Imagine a world before screens, when all images depended on reflected rather than penetrant light (OK, OK, except those in stained-glass windows). Go back earlier and imagine a world before photography, when all illustrations were drawn, painted etc, and the best depictions of flowers were the astonishing – but undeniably flat and matte – water-coloured lithographs of Curtis Botanical magazine.
Then in that environment, imagine stumbling across ‘The Table of the Muses’ (in the Palatine Gallery, Florence, and made by the Opificio delle Pietre Dure between 1837 and 1851), in which all detail (as above and below) is created of thin slivers of semi-precious stone, inlaid into a background of lapis lazuli.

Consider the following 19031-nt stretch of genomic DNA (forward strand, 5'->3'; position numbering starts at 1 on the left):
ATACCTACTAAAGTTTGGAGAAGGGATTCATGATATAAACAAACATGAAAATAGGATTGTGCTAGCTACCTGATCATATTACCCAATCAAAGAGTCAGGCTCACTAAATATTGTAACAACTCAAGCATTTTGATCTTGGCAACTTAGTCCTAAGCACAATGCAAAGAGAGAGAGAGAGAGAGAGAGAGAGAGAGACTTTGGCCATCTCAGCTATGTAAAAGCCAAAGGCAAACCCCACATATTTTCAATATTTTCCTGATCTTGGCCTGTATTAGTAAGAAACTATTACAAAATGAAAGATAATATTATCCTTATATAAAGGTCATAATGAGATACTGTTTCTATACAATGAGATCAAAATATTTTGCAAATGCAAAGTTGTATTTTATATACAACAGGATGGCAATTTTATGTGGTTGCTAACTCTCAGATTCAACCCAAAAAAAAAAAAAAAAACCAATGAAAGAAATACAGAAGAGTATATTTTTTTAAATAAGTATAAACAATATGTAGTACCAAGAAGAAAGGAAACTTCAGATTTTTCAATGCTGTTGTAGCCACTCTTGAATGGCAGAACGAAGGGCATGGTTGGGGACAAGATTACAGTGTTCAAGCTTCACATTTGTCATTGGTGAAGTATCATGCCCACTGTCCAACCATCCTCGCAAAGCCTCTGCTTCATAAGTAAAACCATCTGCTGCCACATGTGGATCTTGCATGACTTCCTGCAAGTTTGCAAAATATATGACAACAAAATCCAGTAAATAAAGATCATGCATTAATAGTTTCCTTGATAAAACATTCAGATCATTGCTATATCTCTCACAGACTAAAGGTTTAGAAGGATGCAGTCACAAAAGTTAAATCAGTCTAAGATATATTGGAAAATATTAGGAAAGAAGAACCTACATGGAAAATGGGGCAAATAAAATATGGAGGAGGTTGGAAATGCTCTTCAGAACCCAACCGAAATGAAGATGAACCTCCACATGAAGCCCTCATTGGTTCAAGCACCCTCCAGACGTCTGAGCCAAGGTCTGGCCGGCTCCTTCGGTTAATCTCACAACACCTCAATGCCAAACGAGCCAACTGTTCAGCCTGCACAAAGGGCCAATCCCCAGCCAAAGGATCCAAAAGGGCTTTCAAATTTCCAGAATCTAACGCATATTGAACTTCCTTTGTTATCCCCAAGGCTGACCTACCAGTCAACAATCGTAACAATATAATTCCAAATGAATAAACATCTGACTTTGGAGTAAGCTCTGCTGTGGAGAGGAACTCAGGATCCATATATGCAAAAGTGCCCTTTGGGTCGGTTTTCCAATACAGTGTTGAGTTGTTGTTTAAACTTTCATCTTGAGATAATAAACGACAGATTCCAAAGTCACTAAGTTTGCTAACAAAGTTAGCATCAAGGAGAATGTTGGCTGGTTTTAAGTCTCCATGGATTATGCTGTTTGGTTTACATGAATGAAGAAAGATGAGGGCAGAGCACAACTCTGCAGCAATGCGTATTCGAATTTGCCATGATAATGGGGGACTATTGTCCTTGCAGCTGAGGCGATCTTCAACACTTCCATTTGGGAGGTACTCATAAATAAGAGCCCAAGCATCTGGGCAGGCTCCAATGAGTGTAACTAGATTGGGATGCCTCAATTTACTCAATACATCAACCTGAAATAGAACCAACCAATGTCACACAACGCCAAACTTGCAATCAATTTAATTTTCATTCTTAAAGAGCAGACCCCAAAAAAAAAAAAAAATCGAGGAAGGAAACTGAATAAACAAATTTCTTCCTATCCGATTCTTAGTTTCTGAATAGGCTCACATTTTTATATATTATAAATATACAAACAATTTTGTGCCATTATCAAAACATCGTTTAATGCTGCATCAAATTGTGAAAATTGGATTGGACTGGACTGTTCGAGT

Shading within each petal is created by choosing an individual piece of stone in which the colour naturally varies.
Unlike any other depiction of flowers of the time, it’s as if light penetrates deep into the surface, lingers there for a while, and re-emerges saturated in colour. There’s a pearlescent transparency to every piece. You would have been held, totally spellbound.
The image to the left is of Anemone pavonina, which, by some happy coincidence, happened to be in full bloom in my garden upon my return (right). Thanks to Marcus Harvey for confirming ID